The Castillo de San Marcos National Monument closed its doors on March 17, 2020, but began a phased reopening in late October. (Photo courtesy of the National Park Service)

‘The Year of No Low Seasons’: St. Augustine Businesses On Track For A Record-Breaking Summer

By

Last Labor Day weekend, The Floridian, one of St. Augustine’s first farm-to-table restaurants, celebrated its 10th anniversary. With the COVID-19 pandemic in full force, owner Jeff McNally feared it would be the only decade anniversary he’d be celebrating.

“Last year changed everything for us,” McNally said. “It was pretty strange and terrifying; we didn’t know for sure at first if we were going to survive.”

The Floridan was one of many local businesses and attractions in St. Augustine that prepared for the worst when Gov. Ron DeSantis issued his first statewide shutdown order on March 17, 2020.

Now, as the pandemic in Florida has surpassed its one-year mark and vaccinations have been available to those over 18 since April 5, St. Augustine is seeing an unprecedented extension of its peak season, which normally occurs in March. Tourism is vital to the town’s economy, with 50% of last year’s employed population being in the service industry, according to St. Johns County data.

Tourism tax dollars in March 2021 increased by more than 100% compared to last year, according to the county tourist development tax reports. In April 2021, the month with the most recently available data, total tourism tax was over 400% higher than the previous year, indicating the start of an unusually busy summer.

“We expected the spike for spring break, [but] the thing that has happened is it hasn’t stopped,” McNally said.

McNally and his wife, Genie, opened The Floridian as a downtown place for locals in between casual and fine dining. As the number two Yelp-rated restaurant in St. Augustine, The Floridian was patronized by tourists and locals alike, but business came to a halt when their dining room shut down in March 2020.

In the initial months, the McNallys relied on takeout orders from locals and government programs like the Paycheck Protection Program to pay their employees. After surviving those early days, McNally had hope that the people would return. This spring season proved his intuition.

“It’s the busiest we’ve ever been in 11 years consistently,” McNally said.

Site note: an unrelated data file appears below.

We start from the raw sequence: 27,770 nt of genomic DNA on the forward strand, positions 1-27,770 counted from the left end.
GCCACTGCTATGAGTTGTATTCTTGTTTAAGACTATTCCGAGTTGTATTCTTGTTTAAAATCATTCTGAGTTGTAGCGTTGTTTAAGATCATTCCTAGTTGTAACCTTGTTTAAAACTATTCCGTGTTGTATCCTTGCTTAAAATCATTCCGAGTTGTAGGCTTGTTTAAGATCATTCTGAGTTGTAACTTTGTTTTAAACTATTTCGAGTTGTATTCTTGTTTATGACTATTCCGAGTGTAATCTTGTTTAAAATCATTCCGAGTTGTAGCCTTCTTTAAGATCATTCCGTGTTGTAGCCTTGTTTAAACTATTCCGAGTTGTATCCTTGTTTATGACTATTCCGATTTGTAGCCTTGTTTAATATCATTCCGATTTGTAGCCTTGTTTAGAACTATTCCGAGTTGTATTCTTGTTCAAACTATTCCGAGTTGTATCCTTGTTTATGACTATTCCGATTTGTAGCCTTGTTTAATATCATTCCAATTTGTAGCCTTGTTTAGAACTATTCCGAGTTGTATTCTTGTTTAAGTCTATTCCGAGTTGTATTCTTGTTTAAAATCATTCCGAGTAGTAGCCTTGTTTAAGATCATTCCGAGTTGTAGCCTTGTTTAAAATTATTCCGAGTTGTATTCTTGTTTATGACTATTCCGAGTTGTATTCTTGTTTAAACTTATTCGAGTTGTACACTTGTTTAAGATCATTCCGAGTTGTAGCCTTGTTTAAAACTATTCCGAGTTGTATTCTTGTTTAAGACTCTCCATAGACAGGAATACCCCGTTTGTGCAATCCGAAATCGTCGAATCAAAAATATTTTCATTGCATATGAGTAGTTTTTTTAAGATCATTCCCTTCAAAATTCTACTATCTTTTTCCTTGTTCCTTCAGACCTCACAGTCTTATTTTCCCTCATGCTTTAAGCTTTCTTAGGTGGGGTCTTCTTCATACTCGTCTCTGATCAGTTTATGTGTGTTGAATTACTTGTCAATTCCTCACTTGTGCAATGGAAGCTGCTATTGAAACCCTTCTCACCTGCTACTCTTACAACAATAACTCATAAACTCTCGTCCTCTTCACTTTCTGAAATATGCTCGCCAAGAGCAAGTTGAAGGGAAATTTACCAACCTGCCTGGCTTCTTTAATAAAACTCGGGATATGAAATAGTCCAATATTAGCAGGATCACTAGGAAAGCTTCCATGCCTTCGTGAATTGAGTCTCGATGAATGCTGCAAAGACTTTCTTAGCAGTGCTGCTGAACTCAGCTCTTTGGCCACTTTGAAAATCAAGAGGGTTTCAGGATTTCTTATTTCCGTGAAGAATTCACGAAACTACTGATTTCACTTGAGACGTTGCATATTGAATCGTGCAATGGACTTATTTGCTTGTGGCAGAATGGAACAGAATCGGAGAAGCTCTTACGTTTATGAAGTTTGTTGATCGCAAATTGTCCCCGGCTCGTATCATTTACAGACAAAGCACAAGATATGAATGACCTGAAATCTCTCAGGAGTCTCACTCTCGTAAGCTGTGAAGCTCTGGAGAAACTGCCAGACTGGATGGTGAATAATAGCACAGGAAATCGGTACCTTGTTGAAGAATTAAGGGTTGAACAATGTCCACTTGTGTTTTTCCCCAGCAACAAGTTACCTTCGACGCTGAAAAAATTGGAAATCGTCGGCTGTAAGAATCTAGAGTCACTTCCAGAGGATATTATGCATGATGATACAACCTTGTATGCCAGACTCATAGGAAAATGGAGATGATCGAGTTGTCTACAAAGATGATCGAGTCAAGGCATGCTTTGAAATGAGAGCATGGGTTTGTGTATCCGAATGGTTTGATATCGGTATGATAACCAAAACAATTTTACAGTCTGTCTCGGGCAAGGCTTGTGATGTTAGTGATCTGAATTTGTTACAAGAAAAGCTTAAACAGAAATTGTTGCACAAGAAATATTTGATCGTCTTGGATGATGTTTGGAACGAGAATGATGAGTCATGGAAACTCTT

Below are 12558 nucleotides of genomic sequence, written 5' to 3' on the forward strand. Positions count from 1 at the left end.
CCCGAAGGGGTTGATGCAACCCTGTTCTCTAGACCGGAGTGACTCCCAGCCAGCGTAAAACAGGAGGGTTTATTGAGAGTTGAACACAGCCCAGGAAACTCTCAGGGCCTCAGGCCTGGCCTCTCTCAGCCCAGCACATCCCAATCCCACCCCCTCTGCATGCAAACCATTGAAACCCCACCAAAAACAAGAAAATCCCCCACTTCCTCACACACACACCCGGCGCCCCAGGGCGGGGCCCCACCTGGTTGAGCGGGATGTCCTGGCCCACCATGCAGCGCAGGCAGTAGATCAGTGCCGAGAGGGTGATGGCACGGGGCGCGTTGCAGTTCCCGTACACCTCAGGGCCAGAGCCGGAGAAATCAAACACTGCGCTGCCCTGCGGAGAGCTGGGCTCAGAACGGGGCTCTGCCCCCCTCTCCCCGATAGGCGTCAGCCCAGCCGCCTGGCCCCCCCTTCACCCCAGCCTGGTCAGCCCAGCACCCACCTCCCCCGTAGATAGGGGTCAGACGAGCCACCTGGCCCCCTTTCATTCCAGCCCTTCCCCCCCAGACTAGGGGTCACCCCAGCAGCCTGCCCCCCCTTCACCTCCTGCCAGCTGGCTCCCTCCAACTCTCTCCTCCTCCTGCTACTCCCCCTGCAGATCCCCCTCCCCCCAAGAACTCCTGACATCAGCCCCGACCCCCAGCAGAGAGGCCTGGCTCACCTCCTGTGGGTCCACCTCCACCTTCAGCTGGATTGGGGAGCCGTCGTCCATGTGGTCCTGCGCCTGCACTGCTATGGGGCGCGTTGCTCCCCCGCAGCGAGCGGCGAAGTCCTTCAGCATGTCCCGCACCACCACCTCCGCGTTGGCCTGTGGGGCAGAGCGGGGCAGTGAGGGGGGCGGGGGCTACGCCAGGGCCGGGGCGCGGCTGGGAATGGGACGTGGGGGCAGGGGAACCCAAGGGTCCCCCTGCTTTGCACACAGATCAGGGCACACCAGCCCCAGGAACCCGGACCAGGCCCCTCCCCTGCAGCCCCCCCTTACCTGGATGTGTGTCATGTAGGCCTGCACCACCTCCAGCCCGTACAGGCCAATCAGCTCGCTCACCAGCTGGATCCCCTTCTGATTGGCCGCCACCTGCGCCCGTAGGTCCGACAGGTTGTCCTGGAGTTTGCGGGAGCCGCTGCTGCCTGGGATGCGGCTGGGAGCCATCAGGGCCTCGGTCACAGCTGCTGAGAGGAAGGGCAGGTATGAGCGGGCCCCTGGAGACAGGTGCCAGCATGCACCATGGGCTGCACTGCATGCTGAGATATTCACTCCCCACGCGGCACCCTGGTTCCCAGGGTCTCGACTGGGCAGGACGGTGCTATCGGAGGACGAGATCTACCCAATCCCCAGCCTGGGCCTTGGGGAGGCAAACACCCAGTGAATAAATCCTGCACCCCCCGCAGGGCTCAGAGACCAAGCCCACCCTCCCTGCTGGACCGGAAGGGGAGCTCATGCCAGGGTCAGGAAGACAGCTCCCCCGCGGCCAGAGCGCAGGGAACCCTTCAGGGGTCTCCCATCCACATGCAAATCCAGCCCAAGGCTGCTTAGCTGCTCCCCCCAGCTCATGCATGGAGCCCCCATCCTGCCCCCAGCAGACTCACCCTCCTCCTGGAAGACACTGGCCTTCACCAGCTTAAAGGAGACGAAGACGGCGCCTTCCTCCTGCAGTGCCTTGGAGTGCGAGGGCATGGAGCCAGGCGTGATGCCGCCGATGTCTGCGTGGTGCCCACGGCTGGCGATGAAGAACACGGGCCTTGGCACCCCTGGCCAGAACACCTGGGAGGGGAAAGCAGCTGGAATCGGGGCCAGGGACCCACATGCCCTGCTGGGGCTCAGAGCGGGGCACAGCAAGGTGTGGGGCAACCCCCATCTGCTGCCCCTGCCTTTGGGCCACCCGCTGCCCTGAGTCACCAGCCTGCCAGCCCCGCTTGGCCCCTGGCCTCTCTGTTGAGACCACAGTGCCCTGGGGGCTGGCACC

Based on projections from tourism tax trends, the high volume of tourists St. Augustine is currently experiencing is only expected to increase, especially at top attractions like the Castillo de San Marcos National Monument.

The fort closed its doors on March 17, 2020, and felt the loss of its usual crowds, which could reach as high as 7,000 visitors on a busy day, according to Steve Roberts, the chief of interpretation, education and visitor service at the Castillo.

In October, the Castillo welcomed back visitors but only allowed 100 people inside at a time. Turnout was lower than normal at first, but recently, Roberts said guests are waiting in line for two hours or more.

“We expect throughout the National Park Service for this to be a record-breaking summer,” said Roberts.

Sandy Wieber, the owner of the Bayfront Marin House bed and breakfast, says she’ll use the upcoming busy summer season to hopefully acquire more lifetime guests. (Photo courtesy of Wieber)

Other local establishments are also seeing tourists return in large number, including the Bayfront Marin House, a historic bed and breakfast located directly across the Matanzas Bay.

“I think 2021 is the year of no low seasons,” said Sandy Wieber, the inn’s owner.

Wieber and her husband, Mike, bought the property in 2010 after leaving their jobs in Baltimore to pursue a longtime dream of owning a bed and breakfast. The couple has been through hurricane closures in the past, but Wieber says nothing could have prepared them for the prolonged shutdown after the pandemic began.

“I remember for the first time in my life not knowing how to communicate [to my staff],” Wieber said.

Wieber kept some rooms at the Bayfront Marin House open to certain guests who opted to quarantine there. After a trial-and-error process with integrating new safety procedures, Wieber and her staff were able to accommodate existing guests, but occupancy was inconsistent.

That all changed, however, in March 2021, one year after nationwide shutdowns began, correlating with the overall tourism development tax numbers reported by the county.

Vaccines also became available in Florida for individuals over 40 on March 29. Coupled with the new CDC recommendation on May 13 saying vaccinated individuals no longer need masks indoors, Wieber said it was the perfect storm to create this influx of tourists.

March occupancy at the Bayfront Marin House was 93%, over 10% higher than the previous month. March is historically their busiest month, so Wieber expected occupancy rates to decrease as the summer months crept in. Instead, the opposite happened.

Occupancy rates have steadily increased since then; June reached 97%, which is unheard of in a season where drop offs are usually seen, Wieber said.

Wieber and her staff at the Bayfront Marin House are gearing up for even higher occupancy in the coming summer months, which Wieber attributes to “pent-up demand.”

This forecast of more tourism in St. Augustine has become a silver lining for many local establishments after a year of uncertainty and challenges, and business owners like Wieber are ready to welcome back travelers to their town as if they never left.

About Alejandra Zamora

Ale is a reporter for WUFT News who can be reached by calling 352-392-6397 or emailing news@wuft.org.

Check Also

Could College Athletes Profit From Adult Entertainment?

A “leading adult webcam company” is looking to cash in on recent changes allowing college athletes in Florida and across the nation to earn money off their names, images and likenesses.